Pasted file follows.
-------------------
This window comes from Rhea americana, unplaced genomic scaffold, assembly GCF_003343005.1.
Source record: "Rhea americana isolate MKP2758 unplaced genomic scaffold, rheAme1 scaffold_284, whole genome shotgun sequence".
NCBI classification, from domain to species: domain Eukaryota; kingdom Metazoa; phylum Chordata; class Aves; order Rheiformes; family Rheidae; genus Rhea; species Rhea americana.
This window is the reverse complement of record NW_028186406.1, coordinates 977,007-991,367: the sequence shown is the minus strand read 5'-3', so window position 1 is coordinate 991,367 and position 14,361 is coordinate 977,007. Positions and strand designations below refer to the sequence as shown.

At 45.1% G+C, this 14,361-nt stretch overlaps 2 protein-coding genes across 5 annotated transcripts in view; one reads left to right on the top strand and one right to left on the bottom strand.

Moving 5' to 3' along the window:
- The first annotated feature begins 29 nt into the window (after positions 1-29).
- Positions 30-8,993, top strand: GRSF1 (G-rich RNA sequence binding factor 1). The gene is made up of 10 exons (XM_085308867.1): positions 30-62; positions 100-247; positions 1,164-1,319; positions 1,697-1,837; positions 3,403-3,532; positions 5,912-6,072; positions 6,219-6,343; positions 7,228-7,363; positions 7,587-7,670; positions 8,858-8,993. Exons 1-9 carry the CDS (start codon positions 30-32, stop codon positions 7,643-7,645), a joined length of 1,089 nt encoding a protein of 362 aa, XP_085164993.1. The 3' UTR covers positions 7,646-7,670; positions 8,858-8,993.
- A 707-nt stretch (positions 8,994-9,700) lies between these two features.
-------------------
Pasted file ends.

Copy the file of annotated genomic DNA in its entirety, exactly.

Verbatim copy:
This window comes from Rhea americana, unplaced genomic scaffold, assembly GCF_003343005.1.
Source record: "Rhea americana isolate MKP2758 unplaced genomic scaffold, rheAme1 scaffold_284, whole genome shotgun sequence".
NCBI classification, from domain to species: domain Eukaryota; kingdom Metazoa; phylum Chordata; class Aves; order Rheiformes; family Rheidae; genus Rhea; species Rhea americana.
This window is the reverse complement of record NW_028186406.1, coordinates 977,007-991,367: the sequence shown is the minus strand read 5'-3', so window position 1 is coordinate 991,367 and position 14,361 is coordinate 977,007. Positions and strand designations below refer to the sequence as shown.

At 45.1% G+C, this 14,361-nt stretch overlaps 2 protein-coding genes across 5 annotated transcripts in view; one reads left to right on the top strand and one right to left on the bottom strand.

Moving 5' to 3' along the window:
- The first annotated feature begins 29 nt into the window (after positions 1-29).
- Positions 30-8,993, top strand: GRSF1 (G-rich RNA sequence binding factor 1). The gene is made up of 10 exons (XM_085308867.1): positions 30-62; positions 100-247; positions 1,164-1,319; positions 1,697-1,837; positions 3,403-3,532; positions 5,912-6,072; positions 6,219-6,343; positions 7,228-7,363; positions 7,587-7,670; positions 8,858-8,993. Exons 1-9 carry the CDS (start codon positions 30-32, stop codon positions 7,643-7,645), a joined length of 1,089 nt encoding a protein of 362 aa, XP_085164993.1. The 3' UTR covers positions 7,646-7,670; positions 8,858-8,993.
- A 707-nt stretch (positions 8,994-9,700) lies between these two features.